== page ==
The true gruesome story of John Wayne Gacy – a good friend and helpful neighbour, a great child entertainer, a respectful businessman, and a violent serial killer who raped and murdered over 30 young boys.
You Can’t Do That on Television is a Canadian television program that first aired locally in 1979 before airing internationally in 1981. It featured pre-teen and teenaged actors in a sketch comedy format. Each episode had a theme. The show was notable for launching the careers of many performers, including Alanis Morissette, and writer Bill Prady, who would write and produce shows like The Big Bang Theory, Gilmore Girls and Dharma and Greg.
The show was produced by and aired on Ottawa’s CTV station CJOH-TV. After production ended in 1990, the show continued in reruns on Nickelodeon through 1994, when it was replaced with the similar All That. The show is synonymous with Nick, and was at that time extremely popular, with the highest ratings overall on the channel. The show is also well known for introducing the network’s iconic slime.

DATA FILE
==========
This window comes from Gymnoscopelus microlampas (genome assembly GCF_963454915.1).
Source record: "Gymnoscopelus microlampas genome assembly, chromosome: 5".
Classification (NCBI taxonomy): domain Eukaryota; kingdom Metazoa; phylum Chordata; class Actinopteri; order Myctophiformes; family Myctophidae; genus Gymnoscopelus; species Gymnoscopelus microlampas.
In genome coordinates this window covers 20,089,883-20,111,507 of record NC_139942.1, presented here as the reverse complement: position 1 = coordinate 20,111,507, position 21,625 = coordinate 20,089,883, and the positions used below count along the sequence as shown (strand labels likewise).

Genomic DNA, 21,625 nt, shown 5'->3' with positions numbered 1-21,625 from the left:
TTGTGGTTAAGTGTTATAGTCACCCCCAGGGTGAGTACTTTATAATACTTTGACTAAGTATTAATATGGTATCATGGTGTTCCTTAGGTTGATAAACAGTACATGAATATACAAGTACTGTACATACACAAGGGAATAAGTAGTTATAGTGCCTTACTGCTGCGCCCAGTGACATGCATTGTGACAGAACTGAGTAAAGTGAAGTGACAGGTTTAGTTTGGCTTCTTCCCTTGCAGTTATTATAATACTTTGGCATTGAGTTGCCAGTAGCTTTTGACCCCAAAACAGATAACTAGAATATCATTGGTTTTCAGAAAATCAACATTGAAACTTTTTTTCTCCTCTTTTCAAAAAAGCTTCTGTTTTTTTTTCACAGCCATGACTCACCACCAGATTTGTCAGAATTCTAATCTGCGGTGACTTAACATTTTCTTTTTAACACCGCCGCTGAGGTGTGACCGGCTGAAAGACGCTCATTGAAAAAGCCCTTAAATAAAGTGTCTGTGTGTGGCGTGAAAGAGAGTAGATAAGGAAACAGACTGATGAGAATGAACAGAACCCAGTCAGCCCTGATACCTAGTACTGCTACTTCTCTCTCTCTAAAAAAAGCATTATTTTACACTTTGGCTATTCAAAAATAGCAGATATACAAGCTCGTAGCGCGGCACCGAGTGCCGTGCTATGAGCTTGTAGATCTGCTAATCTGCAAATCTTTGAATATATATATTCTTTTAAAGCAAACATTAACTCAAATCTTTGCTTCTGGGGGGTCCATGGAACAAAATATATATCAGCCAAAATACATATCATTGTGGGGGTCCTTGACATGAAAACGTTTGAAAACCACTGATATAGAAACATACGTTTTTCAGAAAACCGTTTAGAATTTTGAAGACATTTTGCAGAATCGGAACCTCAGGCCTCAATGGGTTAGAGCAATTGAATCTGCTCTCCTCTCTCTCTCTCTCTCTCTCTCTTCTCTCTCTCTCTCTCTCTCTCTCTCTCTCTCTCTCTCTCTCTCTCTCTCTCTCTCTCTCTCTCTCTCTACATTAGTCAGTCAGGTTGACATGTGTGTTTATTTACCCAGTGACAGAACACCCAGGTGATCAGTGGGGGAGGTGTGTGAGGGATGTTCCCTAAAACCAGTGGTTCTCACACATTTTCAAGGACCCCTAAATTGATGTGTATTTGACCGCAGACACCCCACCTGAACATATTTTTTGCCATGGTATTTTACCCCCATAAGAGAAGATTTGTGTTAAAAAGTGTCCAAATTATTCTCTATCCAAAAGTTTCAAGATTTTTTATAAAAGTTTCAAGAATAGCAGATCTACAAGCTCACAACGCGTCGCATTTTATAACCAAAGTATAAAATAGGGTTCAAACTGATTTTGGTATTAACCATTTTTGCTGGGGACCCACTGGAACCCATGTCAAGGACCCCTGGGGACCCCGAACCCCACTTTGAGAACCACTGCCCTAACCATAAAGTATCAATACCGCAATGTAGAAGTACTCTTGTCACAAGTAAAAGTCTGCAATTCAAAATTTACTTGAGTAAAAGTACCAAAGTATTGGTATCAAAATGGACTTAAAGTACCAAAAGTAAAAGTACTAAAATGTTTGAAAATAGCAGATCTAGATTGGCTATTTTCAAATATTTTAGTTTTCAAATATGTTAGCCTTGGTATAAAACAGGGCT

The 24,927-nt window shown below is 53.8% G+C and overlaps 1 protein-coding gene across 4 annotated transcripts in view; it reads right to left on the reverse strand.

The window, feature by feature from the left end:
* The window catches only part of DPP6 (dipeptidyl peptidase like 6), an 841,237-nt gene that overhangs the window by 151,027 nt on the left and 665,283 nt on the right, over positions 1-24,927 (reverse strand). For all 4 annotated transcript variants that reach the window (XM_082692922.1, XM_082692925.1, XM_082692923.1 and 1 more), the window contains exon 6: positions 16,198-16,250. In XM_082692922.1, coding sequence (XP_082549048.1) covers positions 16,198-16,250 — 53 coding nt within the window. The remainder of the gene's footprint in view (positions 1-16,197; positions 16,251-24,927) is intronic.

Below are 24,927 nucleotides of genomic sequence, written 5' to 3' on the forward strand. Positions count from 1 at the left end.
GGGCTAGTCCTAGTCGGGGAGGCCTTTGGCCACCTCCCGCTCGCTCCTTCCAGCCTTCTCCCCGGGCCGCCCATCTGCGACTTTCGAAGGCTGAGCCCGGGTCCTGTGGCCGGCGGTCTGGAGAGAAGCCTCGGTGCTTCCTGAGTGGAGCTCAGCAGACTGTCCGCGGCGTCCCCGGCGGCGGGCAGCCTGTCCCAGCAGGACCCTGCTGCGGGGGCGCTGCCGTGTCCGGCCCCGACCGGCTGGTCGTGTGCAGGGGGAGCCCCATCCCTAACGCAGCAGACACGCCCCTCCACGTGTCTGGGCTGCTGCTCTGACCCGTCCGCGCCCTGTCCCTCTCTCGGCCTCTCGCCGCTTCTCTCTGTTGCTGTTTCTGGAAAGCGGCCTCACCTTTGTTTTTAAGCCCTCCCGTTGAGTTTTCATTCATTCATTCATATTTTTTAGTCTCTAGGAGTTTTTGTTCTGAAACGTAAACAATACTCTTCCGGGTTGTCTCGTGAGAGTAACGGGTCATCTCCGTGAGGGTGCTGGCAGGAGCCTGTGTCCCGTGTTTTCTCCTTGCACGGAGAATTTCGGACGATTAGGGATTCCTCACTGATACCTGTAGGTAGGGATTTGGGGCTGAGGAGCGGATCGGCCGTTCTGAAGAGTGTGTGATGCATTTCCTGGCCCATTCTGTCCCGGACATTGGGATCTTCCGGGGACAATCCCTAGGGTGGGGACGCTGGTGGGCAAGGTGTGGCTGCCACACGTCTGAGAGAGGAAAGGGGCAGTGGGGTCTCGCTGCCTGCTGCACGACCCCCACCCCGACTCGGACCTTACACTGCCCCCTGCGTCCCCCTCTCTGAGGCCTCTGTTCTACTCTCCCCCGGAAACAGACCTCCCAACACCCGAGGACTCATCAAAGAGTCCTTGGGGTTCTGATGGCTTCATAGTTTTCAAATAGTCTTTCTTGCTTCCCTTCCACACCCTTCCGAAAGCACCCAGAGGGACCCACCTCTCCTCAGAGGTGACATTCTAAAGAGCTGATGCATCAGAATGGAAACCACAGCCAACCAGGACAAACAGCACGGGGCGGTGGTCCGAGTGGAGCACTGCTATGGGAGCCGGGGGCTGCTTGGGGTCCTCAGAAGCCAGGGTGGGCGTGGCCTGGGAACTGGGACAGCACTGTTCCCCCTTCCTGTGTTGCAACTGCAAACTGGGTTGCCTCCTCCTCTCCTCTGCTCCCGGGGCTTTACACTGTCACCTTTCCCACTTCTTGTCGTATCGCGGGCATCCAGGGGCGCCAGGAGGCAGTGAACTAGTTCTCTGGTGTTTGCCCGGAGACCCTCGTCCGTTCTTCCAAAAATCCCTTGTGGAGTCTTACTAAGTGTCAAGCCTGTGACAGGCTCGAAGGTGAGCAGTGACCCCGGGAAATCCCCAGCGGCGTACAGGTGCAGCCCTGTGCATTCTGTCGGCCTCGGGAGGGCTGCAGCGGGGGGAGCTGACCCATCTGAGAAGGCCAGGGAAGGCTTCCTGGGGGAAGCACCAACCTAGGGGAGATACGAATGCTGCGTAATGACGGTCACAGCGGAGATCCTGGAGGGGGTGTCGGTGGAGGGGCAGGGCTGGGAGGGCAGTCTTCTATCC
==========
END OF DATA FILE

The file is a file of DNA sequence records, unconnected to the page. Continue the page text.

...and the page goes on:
The program is the subject of the 2004 feature-length documentary, You Can’t Do That on Film, directed by David Dillehunt.
My Secret Identity was a Canadian television series starring Jerry O’Connell and Derek McGrath. Originally broadcast from October 9, 1988 – May 25, 1991 on CTV in Canada, the series also aired in syndication in the United States. The series won the 1989 International Emmy Award for Outstanding Achievement in Programming for Children and Young People.
Due South is a Canadian crime drama series with elements of comedy. The series was created by Paul Haggis, produced by Alliance Communications, and stars Paul Gross, David Marciano, Gordon Pinsent, Beau Starr, Camilla Scott, Ramona Milano, and latterly Callum Keith Rennie. It ran for 68 episodes over four seasons, from 1994 to 1999.